Bob Barr's emotional distress

Clinton's most ardent foe sues him for $30 million -- while championing a bill against frivolous lawsuits.


Anthony York
June 15, 2002 2:12AM (UTC)

When the news finally broke -- because porn magnate Larry Flynt sent out his own press release -- that Rep. Bob Barr, R-Ga., had filed a lawsuit in March against Bill Clinton, pundit James Carville and Flynt for $30 million, claiming "loss of reputation and emotional distress," the timing couldn't have been much more awkward for Barr. That very day, he was championing a bill that would cap damage awards for "pain and suffering" at $250,000.

This week, at a hearing of the House Judiciary Commercial and Administrative Law Subcommittee, which he chairs, Barr heaped praise on a bill that would limit so-called non-economic medical damages to $250,000, saying "a national liability insurance crisis is ravaging the nation's healthcare system."

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So how can someone who wants to limit awards for pain and suffering sue the former president and others for a whopping $30 million in emotional distress?

The depths of the former House impeachment manager's disdain for the former president should not be underestimated. Of all the House managers, Barr was perhaps the most gung-ho in his desire to get Clinton. Back in November 1997, before the world had ever heard of Monica Lewinsky, Barr tried to bring impeachment charges against Clinton, alleging violations of campaign finance laws.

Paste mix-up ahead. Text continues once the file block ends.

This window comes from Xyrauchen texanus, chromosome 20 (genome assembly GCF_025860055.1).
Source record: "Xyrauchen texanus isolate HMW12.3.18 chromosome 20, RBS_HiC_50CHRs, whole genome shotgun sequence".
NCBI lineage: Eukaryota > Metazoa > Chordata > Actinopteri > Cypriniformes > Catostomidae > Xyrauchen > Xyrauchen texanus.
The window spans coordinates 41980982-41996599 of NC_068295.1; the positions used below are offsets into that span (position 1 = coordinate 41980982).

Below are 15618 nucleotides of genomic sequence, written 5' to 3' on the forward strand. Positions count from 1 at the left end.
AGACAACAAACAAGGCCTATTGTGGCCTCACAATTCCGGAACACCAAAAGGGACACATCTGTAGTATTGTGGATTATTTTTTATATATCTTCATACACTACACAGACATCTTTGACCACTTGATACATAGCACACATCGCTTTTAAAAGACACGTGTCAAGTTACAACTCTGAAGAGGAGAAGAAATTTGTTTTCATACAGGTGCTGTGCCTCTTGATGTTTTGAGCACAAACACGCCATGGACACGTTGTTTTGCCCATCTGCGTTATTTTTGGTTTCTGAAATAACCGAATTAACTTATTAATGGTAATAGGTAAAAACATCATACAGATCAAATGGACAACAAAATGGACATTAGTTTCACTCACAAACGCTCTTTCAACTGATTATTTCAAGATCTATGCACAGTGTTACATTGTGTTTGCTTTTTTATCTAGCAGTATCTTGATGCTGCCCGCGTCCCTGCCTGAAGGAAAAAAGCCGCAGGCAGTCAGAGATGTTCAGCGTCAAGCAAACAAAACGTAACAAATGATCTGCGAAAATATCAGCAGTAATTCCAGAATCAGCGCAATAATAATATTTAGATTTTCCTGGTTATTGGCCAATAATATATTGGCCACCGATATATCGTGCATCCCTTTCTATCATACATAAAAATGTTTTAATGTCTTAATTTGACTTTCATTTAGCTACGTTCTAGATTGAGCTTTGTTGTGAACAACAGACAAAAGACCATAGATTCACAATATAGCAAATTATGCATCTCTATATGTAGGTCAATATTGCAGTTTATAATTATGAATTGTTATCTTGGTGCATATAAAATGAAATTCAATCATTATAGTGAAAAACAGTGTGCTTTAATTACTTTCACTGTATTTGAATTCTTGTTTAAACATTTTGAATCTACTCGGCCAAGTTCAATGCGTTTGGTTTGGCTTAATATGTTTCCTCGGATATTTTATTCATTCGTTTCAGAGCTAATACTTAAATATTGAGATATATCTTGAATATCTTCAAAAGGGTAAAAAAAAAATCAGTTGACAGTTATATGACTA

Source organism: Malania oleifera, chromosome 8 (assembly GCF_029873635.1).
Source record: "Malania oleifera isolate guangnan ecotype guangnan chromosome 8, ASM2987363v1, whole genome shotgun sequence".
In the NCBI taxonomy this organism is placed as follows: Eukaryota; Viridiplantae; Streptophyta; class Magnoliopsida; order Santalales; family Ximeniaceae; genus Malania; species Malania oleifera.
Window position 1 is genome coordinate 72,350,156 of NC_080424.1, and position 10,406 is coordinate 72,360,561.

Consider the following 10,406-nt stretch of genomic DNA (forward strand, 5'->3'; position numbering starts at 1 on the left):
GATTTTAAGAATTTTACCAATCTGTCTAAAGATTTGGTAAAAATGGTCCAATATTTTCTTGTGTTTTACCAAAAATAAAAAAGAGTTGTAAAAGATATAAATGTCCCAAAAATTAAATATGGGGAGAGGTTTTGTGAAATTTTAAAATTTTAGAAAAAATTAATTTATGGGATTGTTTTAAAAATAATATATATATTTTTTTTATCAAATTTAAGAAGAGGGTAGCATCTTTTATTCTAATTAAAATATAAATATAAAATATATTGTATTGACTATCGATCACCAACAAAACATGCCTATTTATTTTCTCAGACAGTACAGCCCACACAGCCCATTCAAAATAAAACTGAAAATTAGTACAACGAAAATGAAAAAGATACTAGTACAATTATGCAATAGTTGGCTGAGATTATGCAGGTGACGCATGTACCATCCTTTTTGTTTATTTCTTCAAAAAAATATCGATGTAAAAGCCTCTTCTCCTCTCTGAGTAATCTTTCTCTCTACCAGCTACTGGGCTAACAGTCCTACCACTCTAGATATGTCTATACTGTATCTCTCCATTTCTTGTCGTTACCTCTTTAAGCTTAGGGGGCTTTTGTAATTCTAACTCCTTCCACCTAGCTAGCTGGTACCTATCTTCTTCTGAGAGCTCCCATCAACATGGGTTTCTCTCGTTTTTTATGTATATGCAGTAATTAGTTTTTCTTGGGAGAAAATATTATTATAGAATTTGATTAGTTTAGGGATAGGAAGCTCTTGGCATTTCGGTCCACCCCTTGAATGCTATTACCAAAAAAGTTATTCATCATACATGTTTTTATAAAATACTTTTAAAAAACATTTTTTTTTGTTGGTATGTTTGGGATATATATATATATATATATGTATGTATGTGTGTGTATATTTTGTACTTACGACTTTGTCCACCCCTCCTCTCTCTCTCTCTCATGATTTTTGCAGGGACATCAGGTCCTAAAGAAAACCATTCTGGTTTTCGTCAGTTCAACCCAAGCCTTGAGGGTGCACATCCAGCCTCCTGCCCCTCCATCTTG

Now, Barr has quietly filed a suit against Clinton, Carville and Flynt for "participating in a common scheme and unlawful on-going conspiracy to attempt to intimidate, impede and/or retaliate against [Barr]" for his role as an impeachment manager in 1999.

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Behold: Bob Barr's vast left-wing conspiracy.

The suit comes, however, as Barr has other things to worry about. Redistricting has placed him in a tough primary fight against Rep. John Linder, R-Ga. When asked on Thursday about Barr's suit, Linder spokesman Bo Harmon offered a jab veiled in a no-comment. "A sitting congressman suing a former president for $30 million raises all sorts of serious questions," Harmon said. "Until we know more about Congressman Barr's state of mind on this, we're going to refrain from commenting."

Barr's case is yet another bizarre coda to the impeachment saga. Among the documents submitted in the suit, filed in U.S. District Court in Washington, was a section of The Flynt Report, the 1999 document by the Hustler publisher that shone a spotlight on the private lives of the House impeachment managers and other moralizing Republicans. The report calls Barr "a twice-divorced family values cheerleader ... who condoned an abortion, committed adultery and failed to tell the truth under oath" in a 1986 deposition.

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Flynt's report was one of the blows struck in a tit-for-tat mud-wrestling match between investigators in the Office of the Independent Counsel and their congressional allies and Democratic attack dogs during the halcyon days of the Monica Lewinsky scandal. Democrats pointed to stories like the ones contained in the report and to Henry Hyde's extramarital affair to label Republican impeachment managers as hypocrites.

Barr has long talked of a conspiracy behind the attacks on him. At the time the Flynt Report was published, CNN's Wolf Blitzer asked Barr if the White House was behind the smear campaign. "Most people can't even deny that with a straight face," Barr told Blitzer.